While much can be (and has been) said about the novel Harriet the Spy, what stands out most to me upon rereading it as an adult is how much childhood has changed since the novel was written in the 1960s.
A modern Harriet would truly be a greater anomaly than the character is intended to be. Harriet M. Welsch, as she calls herself in her writing, is clearly written as a tomboyish, non-conformist young girl. But we have met this type of girl before in many novels: she prefers hanging out with her male best friend to other girls; she prefers jeans to dresses; she does not like the pettiness and superficiality associated with preteen girls; she is book-smart and enjoys writing; she is a keen observer of others; and she spends a lot of time on her own, exploring her neighbourhood and eavesdropping on her neighbours.
It is that last part that is particularly strange in 2015. To start with, a child – even at eleven years old – going out on her own would be cause for concern. Rather than assume she was simply playing, exploring, or looking for a quiet place to read, an observer would think she was in trouble. Her parents would be contacted and pilloried for not supervising her.
The second thing that is strange about Harriet is how her spying connects to her wanting to be a writer. She hides, watches, listens, and then writes down her notes, turning them into compositions and exposés for her school newspaper. Unfortunately, this is where technology has turned the story into historical fiction. A modern Harriet would be recording whole conversations, capturing video, and taking pictures with her smartphone, not simply taking notes. Unless we argue that Harriet’s family could not afford to give her a smartphone, we have to assume that Harriet would also upload said videos and photos online rather than write compositions. Not to mention how much more obsessed with security we have become over the past few decades. Harriet sneaks into apartments!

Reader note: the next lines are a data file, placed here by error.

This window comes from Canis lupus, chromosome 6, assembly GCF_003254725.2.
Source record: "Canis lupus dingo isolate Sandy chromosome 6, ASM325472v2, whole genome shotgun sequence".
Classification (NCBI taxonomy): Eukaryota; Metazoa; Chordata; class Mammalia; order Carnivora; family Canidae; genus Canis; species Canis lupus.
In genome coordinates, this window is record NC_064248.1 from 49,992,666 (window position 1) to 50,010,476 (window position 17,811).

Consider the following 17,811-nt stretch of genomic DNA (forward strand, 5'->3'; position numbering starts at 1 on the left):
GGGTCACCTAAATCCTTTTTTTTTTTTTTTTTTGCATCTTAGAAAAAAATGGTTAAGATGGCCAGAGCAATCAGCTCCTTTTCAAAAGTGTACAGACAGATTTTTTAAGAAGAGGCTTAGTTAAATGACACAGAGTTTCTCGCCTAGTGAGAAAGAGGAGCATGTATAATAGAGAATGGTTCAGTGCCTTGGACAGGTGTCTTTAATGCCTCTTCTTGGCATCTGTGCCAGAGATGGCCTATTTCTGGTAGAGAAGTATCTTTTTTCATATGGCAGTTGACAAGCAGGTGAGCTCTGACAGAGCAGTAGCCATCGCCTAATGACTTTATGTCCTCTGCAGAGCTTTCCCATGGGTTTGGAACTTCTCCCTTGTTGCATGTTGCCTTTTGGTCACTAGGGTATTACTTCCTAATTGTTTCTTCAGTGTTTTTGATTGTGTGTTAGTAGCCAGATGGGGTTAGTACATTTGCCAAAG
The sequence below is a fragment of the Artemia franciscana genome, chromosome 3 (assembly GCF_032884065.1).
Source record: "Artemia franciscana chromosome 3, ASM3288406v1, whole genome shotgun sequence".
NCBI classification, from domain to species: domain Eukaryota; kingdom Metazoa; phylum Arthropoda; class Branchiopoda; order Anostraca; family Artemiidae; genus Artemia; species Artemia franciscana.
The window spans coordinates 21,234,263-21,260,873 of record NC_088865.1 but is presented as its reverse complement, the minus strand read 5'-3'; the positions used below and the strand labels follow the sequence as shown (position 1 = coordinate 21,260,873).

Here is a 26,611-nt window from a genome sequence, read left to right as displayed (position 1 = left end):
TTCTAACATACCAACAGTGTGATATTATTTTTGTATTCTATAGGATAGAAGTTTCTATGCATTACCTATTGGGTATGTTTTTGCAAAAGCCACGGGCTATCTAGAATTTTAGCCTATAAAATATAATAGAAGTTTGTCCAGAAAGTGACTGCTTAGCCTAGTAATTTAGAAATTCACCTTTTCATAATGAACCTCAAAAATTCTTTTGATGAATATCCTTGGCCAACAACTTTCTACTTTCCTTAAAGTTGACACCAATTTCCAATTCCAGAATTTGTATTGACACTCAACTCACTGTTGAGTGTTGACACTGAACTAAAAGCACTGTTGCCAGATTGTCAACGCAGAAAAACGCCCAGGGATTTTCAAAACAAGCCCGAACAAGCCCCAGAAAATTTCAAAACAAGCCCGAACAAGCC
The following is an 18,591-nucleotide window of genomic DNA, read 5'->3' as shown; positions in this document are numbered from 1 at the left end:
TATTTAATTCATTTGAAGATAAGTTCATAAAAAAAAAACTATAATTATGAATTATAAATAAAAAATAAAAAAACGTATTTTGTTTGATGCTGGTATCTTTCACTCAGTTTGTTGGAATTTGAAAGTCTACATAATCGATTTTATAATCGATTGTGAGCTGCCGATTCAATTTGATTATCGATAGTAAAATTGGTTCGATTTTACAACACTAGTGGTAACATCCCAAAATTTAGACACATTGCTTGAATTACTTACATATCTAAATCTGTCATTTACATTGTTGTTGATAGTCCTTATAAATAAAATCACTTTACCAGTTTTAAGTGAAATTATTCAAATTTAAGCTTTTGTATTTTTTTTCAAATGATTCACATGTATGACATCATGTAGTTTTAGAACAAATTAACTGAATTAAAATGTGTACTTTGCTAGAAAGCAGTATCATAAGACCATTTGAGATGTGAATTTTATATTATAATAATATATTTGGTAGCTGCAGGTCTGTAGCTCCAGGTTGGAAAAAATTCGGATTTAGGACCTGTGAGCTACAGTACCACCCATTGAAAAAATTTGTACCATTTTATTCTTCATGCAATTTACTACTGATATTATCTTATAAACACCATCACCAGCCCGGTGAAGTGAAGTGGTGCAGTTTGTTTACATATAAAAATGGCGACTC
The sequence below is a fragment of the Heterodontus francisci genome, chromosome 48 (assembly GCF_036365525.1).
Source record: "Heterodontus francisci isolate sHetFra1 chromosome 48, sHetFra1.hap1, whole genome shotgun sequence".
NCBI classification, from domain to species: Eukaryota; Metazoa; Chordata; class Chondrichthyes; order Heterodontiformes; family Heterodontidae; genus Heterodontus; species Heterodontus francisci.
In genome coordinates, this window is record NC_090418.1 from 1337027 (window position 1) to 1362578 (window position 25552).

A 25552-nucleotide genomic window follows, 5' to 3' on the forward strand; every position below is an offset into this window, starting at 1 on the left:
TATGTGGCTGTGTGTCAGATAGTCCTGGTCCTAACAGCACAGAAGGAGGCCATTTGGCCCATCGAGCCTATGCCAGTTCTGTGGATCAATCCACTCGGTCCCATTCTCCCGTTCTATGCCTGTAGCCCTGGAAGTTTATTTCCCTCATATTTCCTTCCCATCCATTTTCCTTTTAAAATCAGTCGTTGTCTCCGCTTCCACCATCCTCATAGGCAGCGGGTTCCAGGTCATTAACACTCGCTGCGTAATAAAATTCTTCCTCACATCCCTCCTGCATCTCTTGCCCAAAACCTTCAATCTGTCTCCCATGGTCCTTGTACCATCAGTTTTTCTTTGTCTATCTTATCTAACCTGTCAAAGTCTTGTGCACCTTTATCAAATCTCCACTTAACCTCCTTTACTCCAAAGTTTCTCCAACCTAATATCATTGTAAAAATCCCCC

There is much to be gained by children (and parents) being more safety-conscious than they were fifty years ago. However, Harriet reminds us that children can look after themselves if taught properly to do so and that being independent used to be part of growing up. As a fellow only child, I can sympathize with Harriet spending a lot of time on her own. Going outside, making up stories, exploring new places – this used to be part of childhood and early adolescence. Children are rarely let outside with the order to “keep out of trouble and be back before dark!” anymore. Indeed, being let outside is a rarity – all the moreso when one is by oneself. Counterintuitively, an individual child is more likely to learn from their mistakes and take more responsibility for themselves and their actions than children in a group. Harriet, for example, learns to apologise and to control her spying. She also has learned how to look after herself and be aware of her surroundings.
Much of what Harriet observes is mundane, daily life, viewed and often misinterpreted through the eyes of an eleven-year-old. Nowadays, that information that fascinates her is easily and readily found online. Harriet would not have to go out into the world to do her spying. That is too bad, because the thrill of exploring is not easily replicated by a computer.
Fitzhugh, Louise. (1964). Harriet the Spy. New York : Yearling Books. 300 pgs.